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General Election 2024: The manifestos compared

Find out about each party’s priorities for the 2024 General Election, and read our response to the Conservative, Green, Labour, and Liberal Democrat manifestos.
  • today 18 June 2024
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A pivotal moment of any General Election is the launch of each party’s manifesto – an opportunity for parties to set out their priorities if they win the election. We’ve trawled through the Conservative, Green, Labour, and Liberal Democrat manifestos (so you don’t have to) and assessed their pledges against RIBA’s manifesto, which sets out our key asks for the next government. 

Housing and planning

Boosting supply is key to help tackling the housing crisis, and facilitating this has been a focus for this election. The Conservative commitment is to build 1.6 million homes in England over the next five years, while Labour’s manifesto specifies 1.5 million. Comparatively, the Lib Dems plan to build 380,000 homes every year across the UK, with 150,000 of these as social homes. The Green Party has echoed the promise of 150,000 new social homes each year, but alongside new builds, this will also involve purchasing and refurbishing older housing stock. Labour wants to increase social and affordable housing, but a clear strategy on how this will be achieved was absent from the manifesto.  

To deliver the homes we need we also need an efficient planning system. Historically, ineffective and unintegrated approaches to planning have often led to poor quality, unpopular developments. To help tackle this problem, Labour, the Lib Dems, and the Tories have all committed to prioritising brownfield land for development.

For the Conservatives, this involves providing a fast-track route through the planning system to deliver homes on brownfield land in the 20 biggest cities and using design codes to enable “gentle densification” of urban areas, built in the local character. Labour wants to release “grey belt” land - which they define as lower quality land such as disused car parks in the green belt - for development, while financial incentives to develop existing brownfield land are central to the Lib Dem approach.  

The importance of placemaking also features across the manifestos. The Greens would require all new developments to be accompanied by investment in providing access to health, transport, and other amenities, and the Conservatives would ensure Community Infrastructure Levy funds are used for local infrastructure which is needed to support new homes. Echoing our statements, Labour has pledged to take steps to ensure we are building more high-quality, well-designed, and sustainable homes.   

We have long campaigned to ensure that local authority planning departments have the resources they need to deliver high-quality buildings and places, a need which is acknowledged in the Lib Dem, Labour and Green manifestos.  

Climate action

Turning to the climate crisis, all parties have made promises to retrofit our homes, albeit with differing levels of detail and funding commitments.

The Lib Dems would launch a Home Energy Upgrade programme with free insulation and heat pumps for low-income households, provide incentives for installing heat pumps, and use pilots to find the right mix of tax incentives, loans, and grants. Our own research shows that a sliding scale of stamp duty could help incentivise those who are ‘able to pay’ to improve the energy efficiency of their homes, so the suggested use of tax incentives is welcome.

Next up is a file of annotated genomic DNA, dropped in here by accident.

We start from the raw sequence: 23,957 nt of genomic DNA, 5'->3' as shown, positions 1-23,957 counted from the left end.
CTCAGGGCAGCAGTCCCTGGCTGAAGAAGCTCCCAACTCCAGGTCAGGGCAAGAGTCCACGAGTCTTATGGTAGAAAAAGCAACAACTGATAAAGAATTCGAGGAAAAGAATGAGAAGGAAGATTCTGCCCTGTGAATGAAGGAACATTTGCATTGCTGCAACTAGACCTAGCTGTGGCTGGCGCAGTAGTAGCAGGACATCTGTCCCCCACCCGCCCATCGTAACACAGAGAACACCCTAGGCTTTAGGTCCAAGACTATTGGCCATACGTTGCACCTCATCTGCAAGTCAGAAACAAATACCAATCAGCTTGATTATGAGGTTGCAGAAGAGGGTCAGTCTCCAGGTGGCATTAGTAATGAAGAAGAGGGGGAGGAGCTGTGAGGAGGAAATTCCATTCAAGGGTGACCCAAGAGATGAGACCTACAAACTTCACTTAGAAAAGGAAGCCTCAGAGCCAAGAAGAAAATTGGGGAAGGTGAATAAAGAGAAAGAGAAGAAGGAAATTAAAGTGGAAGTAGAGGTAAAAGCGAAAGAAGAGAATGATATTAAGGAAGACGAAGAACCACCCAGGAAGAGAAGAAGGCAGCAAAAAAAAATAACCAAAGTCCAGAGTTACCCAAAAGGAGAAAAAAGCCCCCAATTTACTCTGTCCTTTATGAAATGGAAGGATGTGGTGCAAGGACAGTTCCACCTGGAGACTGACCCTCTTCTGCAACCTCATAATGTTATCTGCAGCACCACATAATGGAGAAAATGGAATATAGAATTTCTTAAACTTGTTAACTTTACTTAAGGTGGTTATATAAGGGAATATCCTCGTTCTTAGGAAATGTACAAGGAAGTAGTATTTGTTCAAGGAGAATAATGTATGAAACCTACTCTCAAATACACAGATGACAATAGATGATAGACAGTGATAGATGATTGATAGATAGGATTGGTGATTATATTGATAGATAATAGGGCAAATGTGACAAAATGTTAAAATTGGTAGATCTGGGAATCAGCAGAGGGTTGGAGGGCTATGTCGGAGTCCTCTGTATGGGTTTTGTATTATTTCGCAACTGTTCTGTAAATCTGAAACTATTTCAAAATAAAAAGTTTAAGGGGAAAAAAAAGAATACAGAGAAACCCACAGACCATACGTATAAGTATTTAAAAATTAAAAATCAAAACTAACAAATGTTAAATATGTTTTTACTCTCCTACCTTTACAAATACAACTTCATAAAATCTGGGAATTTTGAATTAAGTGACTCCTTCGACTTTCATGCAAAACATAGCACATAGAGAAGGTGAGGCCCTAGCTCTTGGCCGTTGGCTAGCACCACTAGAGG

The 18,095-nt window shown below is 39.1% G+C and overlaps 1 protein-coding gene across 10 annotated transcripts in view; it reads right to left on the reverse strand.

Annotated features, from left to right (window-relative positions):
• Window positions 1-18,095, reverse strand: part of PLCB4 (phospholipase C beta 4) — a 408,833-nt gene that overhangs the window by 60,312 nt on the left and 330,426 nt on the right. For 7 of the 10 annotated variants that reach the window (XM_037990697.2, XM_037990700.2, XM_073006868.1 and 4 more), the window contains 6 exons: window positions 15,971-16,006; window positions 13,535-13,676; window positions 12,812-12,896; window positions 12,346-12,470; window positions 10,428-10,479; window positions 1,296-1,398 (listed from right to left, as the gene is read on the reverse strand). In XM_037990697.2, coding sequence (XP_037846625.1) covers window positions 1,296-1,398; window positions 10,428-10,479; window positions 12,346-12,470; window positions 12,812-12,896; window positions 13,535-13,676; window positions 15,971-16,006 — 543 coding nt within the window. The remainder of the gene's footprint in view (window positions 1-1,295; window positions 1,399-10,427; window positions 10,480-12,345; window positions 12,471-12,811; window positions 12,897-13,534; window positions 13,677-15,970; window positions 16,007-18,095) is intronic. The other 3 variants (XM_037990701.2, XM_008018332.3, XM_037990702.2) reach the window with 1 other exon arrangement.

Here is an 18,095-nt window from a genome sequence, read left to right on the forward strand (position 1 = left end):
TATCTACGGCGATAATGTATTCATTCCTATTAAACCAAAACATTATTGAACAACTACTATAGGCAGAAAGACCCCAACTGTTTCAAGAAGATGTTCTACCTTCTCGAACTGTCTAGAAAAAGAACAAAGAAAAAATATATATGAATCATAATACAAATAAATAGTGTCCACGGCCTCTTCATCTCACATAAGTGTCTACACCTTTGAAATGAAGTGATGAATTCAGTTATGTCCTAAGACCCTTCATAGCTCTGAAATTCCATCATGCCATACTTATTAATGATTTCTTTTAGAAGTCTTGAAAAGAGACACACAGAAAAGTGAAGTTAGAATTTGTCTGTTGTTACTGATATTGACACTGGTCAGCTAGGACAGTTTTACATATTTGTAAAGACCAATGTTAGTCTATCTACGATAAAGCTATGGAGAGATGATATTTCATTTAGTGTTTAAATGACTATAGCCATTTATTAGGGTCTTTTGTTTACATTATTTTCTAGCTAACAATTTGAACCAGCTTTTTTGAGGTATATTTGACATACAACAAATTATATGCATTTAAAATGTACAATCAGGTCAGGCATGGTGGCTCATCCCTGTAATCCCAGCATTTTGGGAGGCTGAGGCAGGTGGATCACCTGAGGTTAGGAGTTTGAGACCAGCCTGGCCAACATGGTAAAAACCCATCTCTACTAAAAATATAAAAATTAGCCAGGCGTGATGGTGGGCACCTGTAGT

Meanwhile, the Green Party suggests an investment of £29 billion over the next five years to insulate homes. In addition to existing commitments for energy efficiency improvements, the Labour Party has committed to an extra £6.6 billion over the next parliament, with the Conservatives hoping to fund £6 billion of improvements over the next three years.  

In terms of further climate policy commitments, the Greens advocate for all planning applications to require whole life carbon and energy calculations – a positive step but falling short of our call for regulation in this area. For new homes, the Greens would ensure that they meet Passivhaus or equivalent standards, while the Lib Dems would require all new homes and non-domestic buildings to be built to a zero carbon standard.  

Building safety

Following the Grenfell fire tragedy there is still work to be done to make the built environment as safe as it can be. Labour has committed to improving building safety through regulation, and the Conservatives will support leaseholders affected by historic building safety problems. The Greens and Lib Dems have pledged to invest in our public buildings to make them safe from RAAC and fit for the future.  

Addressing the housing and climate crises and improving the safety of the built environment will not be possible without a competent, inclusive, and growing profession. All political parties have committed to strengthening our relationship with the EU, although to varying degrees.

We know immigration and being able to recruit international talent is a key issue for practices. To address this, the Lib Dems have said they would update the work visa system and expand the Youth Mobility Scheme, while Labour would reform the points-based immigration system and link immigration and skills policy. In comparison, the Conservatives have said they will raise the Skilled Worker threshold and increase visa fees.  

We will work closely with whoever forms the next government to promote and achieve a high-quality and sustainable built environment, delivered by a world-class UK architecture sector.  

Read our response to the Conservative, Green, Labour, and Liberal Democrat manifestos.  

Find out more about each party’s priorities below.

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